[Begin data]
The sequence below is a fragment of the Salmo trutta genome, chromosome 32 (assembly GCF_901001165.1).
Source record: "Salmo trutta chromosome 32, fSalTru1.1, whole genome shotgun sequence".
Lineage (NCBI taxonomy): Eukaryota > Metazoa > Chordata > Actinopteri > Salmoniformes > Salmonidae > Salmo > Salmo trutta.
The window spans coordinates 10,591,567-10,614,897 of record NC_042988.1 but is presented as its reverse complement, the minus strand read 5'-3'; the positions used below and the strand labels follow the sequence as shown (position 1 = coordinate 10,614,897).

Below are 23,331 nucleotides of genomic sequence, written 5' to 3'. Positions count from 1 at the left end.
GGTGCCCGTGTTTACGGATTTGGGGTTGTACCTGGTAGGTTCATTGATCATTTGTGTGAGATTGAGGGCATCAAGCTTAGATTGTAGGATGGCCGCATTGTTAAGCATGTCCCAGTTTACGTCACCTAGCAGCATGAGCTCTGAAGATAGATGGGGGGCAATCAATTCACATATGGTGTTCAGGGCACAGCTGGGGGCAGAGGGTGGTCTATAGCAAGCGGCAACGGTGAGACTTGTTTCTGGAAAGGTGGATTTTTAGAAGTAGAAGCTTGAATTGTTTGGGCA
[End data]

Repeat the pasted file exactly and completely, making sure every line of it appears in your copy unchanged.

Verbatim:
The sequence below is a fragment of the Salmo trutta genome, chromosome 32 (assembly GCF_901001165.1).
Source record: "Salmo trutta chromosome 32, fSalTru1.1, whole genome shotgun sequence".
Lineage (NCBI taxonomy): Eukaryota > Metazoa > Chordata > Actinopteri > Salmoniformes > Salmonidae > Salmo > Salmo trutta.
The window spans coordinates 10,591,567-10,614,897 of record NC_042988.1 but is presented as its reverse complement, the minus strand read 5'-3'; the positions used below and the strand labels follow the sequence as shown (position 1 = coordinate 10,614,897).

Below are 23,331 nucleotides of genomic sequence, written 5' to 3'. Positions count from 1 at the left end.
GGTGCCCGTGTTTACGGATTTGGGGTTGTACCTGGTAGGTTCATTGATCATTTGTGTGAGATTGAGGGCATCAAGCTTAGATTGTAGGATGGCCGCATTGTTAAGCATGTCCCAGTTTACGTCACCTAGCAGCATGAGCTCTGAAGATAGATGGGGGGCAATCAATTCACATATGGTGTTCAGGGCACAGCTGGGGGCAGAGGGTGGTCTATAGCAAGCGGCAACGGTGAGACTTGTTTCTGGAAAGGTGGATTTTTAGAAGTAGAAGCTTGAATTGTTTGGGCA